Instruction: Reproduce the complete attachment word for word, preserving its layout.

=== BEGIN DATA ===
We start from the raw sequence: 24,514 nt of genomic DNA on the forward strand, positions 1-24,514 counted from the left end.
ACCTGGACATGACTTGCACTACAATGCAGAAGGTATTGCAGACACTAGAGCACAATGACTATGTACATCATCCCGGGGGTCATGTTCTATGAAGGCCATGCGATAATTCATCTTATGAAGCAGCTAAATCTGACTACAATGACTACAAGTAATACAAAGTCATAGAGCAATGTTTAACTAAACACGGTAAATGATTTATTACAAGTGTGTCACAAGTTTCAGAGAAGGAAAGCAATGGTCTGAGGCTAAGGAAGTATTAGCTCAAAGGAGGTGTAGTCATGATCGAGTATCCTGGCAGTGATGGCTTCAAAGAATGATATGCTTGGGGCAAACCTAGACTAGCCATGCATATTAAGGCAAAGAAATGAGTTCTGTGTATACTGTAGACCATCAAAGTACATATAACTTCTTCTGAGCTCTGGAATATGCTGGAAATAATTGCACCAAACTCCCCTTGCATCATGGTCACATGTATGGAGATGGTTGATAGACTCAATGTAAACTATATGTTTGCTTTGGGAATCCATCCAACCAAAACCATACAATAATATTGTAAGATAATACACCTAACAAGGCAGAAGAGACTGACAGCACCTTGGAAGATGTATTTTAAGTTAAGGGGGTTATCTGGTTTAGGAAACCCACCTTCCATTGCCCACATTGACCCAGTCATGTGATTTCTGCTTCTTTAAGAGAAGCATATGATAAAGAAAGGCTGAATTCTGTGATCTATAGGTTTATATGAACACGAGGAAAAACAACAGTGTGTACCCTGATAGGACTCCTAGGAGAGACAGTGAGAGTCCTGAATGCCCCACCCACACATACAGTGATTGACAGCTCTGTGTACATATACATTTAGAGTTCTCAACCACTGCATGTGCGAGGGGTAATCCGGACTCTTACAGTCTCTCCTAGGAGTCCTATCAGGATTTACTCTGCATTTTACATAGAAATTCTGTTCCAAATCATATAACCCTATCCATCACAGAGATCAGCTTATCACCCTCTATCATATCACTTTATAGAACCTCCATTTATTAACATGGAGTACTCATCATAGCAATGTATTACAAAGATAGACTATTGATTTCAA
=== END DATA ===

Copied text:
We start from the raw sequence: 24,514 nt of genomic DNA on the forward strand, positions 1-24,514 counted from the left end.
ACCTGGACATGACTTGCACTACAATGCAGAAGGTATTGCAGACACTAGAGCACAATGACTATGTACATCATCCCGGGGGTCATGTTCTATGAAGGCCATGCGATAATTCATCTTATGAAGCAGCTAAATCTGACTACAATGACTACAAGTAATACAAAGTCATAGAGCAATGTTTAACTAAACACGGTAAATGATTTATTACAAGTGTGTCACAAGTTTCAGAGAAGGAAAGCAATGGTCTGAGGCTAAGGAAGTATTAGCTCAAAGGAGGTGTAGTCATGATCGAGTATCCTGGCAGTGATGGCTTCAAAGAATGATATGCTTGGGGCAAACCTAGACTAGCCATGCATATTAAGGCAAAGAAATGAGTTCTGTGTATACTGTAGACCATCAAAGTACATATAACTTCTTCTGAGCTCTGGAATATGCTGGAAATAATTGCACCAAACTCCCCTTGCATCATGGTCACATGTATGGAGATGGTTGATAGACTCAATGTAAACTATATGTTTGCTTTGGGAATCCATCCAACCAAAACCATACAATAATATTGTAAGATAATACACCTAACAAGGCAGAAGAGACTGACAGCACCTTGGAAGATGTATTTTAAGTTAAGGGGGTTATCTGGTTTAGGAAACCCACCTTCCATTGCCCACATTGACCCAGTCATGTGATTTCTGCTTCTTTAAGAGAAGCATATGATAAAGAAAGGCTGAATTCTGTGATCTATAGGTTTATATGAACACGAGGAAAAACAACAGTGTGTACCCTGATAGGACTCCTAGGAGAGACAGTGAGAGTCCTGAATGCCCCACCCACACATACAGTGATTGACAGCTCTGTGTACATATACATTTAGAGTTCTCAACCACTGCATGTGCGAGGGGTAATCCGGACTCTTACAGTCTCTCCTAGGAGTCCTATCAGGATTTACTCTGCATTTTACATAGAAATTCTGTTCCAAATCATATAACCCTATCCATCACAGAGATCAGCTTATCACCCTCTATCATATCACTTTATAGAACCTCCATTTATTAACATGGAGTACTCATCATAGCAATGTATTACAAAGATAGACTATTGATTTCAA